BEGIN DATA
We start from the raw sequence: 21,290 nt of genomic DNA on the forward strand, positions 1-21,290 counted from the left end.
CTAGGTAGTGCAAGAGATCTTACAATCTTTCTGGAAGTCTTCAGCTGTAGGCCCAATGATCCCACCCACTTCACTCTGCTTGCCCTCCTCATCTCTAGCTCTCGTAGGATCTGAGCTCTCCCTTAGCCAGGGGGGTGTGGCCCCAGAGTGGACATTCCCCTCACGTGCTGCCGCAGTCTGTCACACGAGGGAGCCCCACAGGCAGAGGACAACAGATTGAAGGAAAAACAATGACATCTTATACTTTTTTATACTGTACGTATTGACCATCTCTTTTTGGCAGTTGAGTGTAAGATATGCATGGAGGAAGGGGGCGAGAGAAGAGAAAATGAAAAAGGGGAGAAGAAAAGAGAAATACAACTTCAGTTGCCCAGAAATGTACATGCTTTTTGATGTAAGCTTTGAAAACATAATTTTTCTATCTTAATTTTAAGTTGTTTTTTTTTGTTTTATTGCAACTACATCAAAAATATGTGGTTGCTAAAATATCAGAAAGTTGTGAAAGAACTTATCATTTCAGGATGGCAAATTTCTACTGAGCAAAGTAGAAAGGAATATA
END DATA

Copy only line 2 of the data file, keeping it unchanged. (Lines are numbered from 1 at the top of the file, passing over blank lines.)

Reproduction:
CTAGGTAGTGCAAGAGATCTTACAATCTTTCTGGAAGTCTTCAGCTGTAGGCCCAATGATCCCACCCACTTCACTCTGCTTGCCCTCCTCATCTCTAGCTCTCGTAGGATCTGAGCTCTCCCTTAGCCAGGGGGGTGTGGCCCCAGAGTGGACATTCCCCTCACGTGCTGCCGCAGTCTGTCACACGAGGGAGCCCCACAGGCAGAGGACAACAGATTGAAGGAAAAACAATGACATCTTATACTTTTTTATACTGTACGTATTGACCATCTCTTTTTGGCAGTTGAGTGTAAGATATGCATGGAGGAAGGGGGCGAGAGAAGAGAAAATGAAAAAGGGGAGAAGAAAAGAGAAATACAACTTCAGTTGCCCAGAAATGTACATGCTTTTTGATGTAAGCTTTGAAAACATAATTTTTCTATCTTAATTTTAAGTTGTTTTTTTTTGTTTTATTGCAACTACATCAAAAATATGTGGTTGCTAAAATATCAGAAAGTTGTGAAAGAACTTATCATTTCAGGATGGCAAATTTCTACTGAGCAAAGTAGAAAGGAATATA